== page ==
Despite missing the deadline to apply for Congressional appointment to the military academy, Stilwell gained entry through the use of family connections who knew President William McKinley. In his first year, Stilwell underwent hazing as a plebe that he referred to as "hell". While at West Point, Stilwell showed an aptitude for languages, such as French, in which he ranked first in his class during his second year. In the field of sports, Stilwell is credited with introducing basketball to the Academy, participating in cross-country running, as well as playing on the varsity football team. At West Point he had two demerits for laughing during drill. Stilwell graduated from the academy, class of 1904, ranked 32nd in a class of 124 cadets. In 1910, he married Winifred Alison Smith, they were the parents of five children, including Brigadier General Joseph, Jr. served in World War II, Vietnam. Stilwell taught at West Point, attended the Infantry Advanced Course and the Command and General Staff College.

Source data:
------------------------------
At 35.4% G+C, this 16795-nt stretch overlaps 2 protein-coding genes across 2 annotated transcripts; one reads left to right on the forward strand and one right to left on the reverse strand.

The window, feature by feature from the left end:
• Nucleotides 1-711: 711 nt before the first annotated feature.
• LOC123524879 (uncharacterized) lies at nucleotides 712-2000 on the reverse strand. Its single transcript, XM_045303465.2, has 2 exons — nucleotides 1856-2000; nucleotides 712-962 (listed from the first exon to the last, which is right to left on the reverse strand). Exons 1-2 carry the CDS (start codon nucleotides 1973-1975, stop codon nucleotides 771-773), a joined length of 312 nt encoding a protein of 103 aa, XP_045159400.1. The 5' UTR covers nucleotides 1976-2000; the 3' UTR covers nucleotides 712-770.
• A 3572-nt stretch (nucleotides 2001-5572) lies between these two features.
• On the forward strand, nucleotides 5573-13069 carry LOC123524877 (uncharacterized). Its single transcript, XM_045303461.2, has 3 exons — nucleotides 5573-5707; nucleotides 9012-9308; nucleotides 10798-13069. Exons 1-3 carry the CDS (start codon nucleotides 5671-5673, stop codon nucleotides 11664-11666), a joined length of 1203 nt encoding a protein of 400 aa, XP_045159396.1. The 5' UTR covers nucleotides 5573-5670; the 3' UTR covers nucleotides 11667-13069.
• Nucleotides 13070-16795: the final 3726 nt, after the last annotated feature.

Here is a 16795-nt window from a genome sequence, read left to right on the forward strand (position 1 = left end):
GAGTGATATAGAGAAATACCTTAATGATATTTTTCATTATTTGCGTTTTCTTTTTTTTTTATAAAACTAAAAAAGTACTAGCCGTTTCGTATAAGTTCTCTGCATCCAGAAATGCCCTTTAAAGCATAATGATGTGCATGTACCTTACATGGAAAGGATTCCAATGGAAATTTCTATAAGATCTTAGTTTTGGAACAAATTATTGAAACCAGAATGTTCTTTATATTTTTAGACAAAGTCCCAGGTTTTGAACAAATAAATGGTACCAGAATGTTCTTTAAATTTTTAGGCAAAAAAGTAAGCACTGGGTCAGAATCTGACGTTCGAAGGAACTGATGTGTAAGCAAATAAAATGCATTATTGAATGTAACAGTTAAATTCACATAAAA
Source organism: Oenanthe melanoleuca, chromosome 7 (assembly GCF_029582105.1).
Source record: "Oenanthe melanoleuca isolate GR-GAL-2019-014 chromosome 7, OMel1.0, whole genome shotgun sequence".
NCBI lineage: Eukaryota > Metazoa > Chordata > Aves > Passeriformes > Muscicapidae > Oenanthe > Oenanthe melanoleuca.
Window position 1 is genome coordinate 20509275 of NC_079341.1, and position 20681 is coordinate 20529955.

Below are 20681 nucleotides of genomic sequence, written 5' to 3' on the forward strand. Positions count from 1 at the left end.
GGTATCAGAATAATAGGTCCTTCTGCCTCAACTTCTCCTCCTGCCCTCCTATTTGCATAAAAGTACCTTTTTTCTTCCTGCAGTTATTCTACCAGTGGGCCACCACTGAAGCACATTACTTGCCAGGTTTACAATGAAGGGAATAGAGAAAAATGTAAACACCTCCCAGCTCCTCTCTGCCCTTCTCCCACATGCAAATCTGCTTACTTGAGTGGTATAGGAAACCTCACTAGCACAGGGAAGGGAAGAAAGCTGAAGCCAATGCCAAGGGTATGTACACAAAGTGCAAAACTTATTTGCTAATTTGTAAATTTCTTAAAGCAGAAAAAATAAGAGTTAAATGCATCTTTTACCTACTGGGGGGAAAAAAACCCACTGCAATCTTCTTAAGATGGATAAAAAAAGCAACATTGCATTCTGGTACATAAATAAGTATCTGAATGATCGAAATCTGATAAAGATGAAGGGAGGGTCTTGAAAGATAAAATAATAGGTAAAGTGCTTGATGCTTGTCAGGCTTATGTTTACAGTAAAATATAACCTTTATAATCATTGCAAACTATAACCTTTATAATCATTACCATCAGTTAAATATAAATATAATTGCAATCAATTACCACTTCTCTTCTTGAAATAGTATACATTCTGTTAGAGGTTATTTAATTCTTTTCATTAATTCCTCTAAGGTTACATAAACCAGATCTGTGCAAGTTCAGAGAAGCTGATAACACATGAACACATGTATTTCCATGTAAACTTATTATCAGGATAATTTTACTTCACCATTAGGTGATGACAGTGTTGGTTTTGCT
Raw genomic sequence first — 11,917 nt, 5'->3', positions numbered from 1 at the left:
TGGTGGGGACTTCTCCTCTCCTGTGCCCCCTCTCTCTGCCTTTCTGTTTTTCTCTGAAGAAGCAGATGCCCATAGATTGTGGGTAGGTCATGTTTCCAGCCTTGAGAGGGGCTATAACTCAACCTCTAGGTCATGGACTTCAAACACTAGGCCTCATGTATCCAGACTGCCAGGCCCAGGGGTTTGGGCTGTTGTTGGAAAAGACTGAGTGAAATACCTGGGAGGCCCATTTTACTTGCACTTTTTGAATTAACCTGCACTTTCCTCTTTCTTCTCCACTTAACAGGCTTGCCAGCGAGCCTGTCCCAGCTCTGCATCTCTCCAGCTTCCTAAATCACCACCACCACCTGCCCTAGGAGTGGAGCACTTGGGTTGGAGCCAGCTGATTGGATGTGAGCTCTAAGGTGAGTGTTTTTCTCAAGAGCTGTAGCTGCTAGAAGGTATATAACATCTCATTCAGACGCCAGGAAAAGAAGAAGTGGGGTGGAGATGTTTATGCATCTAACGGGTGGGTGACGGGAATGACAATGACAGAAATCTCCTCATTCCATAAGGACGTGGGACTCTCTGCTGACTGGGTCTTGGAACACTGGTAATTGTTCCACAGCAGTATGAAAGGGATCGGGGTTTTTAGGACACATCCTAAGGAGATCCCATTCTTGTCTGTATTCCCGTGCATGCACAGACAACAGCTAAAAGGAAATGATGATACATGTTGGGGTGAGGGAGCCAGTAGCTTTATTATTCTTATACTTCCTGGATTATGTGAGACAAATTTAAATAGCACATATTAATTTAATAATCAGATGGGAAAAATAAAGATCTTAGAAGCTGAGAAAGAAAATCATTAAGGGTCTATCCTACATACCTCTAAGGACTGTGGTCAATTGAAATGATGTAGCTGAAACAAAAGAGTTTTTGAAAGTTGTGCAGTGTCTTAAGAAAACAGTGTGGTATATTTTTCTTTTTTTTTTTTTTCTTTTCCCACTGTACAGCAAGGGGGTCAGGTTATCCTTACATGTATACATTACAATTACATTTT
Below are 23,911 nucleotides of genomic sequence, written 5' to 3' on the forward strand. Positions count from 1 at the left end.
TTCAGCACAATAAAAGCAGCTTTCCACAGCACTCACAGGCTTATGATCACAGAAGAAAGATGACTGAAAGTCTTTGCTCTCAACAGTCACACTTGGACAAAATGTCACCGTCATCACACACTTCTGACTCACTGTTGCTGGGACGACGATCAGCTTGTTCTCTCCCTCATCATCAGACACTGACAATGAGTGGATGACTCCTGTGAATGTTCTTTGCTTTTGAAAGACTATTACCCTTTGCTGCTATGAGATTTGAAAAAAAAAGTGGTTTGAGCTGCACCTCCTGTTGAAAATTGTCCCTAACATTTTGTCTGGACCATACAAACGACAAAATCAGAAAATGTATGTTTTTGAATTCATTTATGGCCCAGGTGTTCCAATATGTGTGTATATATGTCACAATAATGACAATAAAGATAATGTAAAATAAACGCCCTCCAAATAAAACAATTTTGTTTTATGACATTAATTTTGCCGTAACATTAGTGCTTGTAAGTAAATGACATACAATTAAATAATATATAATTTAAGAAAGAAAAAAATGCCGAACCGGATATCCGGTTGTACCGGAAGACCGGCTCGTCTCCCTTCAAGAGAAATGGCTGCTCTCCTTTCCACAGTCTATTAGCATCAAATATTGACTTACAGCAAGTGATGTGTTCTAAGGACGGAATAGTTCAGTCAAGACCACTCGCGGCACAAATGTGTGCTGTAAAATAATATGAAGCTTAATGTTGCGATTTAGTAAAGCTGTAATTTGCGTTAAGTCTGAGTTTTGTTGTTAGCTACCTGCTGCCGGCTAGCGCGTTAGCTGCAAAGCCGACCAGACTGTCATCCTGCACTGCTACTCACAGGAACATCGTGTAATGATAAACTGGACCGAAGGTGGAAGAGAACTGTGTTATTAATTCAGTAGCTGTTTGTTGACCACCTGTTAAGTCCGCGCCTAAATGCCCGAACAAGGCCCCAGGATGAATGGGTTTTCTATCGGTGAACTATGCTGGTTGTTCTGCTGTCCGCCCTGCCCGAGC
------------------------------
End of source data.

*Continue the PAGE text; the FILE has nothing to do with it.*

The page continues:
During World War I, he was the U. S. Fourth Corps intelligence officer and helped plan the St. Mihiel offensive, he was awarded the Distinguished Service Medal for his service in France. Stilwell is remembered by his sobriquet, "Vinegar Joe", which he acquired while a commander at Fort Benning, Georgia. Stilwell gave harsh critiques of performance in field exercises, a subordinate – stung by Joe's caustic remarks – drew a caricature of Stilwell rising out of a vinegar bottle. After discovering the caricature, Stilwell pinned it to a board and had the drawing photographed and distributed to friends, yet another indication of his view of life was the motto he kept on his desk: Illegitimi non carborundum, a form of fractured Latin that translates as "Don't let the bastards grind you down."Between the wars, Stilwell served three tours in China, where he mastered spoken and written Chinese, was the military attaché at the U. S. Legation in Beijing from 1935 to 1939. In 1939 and 1940 he was assistant commander of the 2nd Infantry Division and from 1940 to 1941 organized and trained the 7th Infantry Division at Fort Ord, California.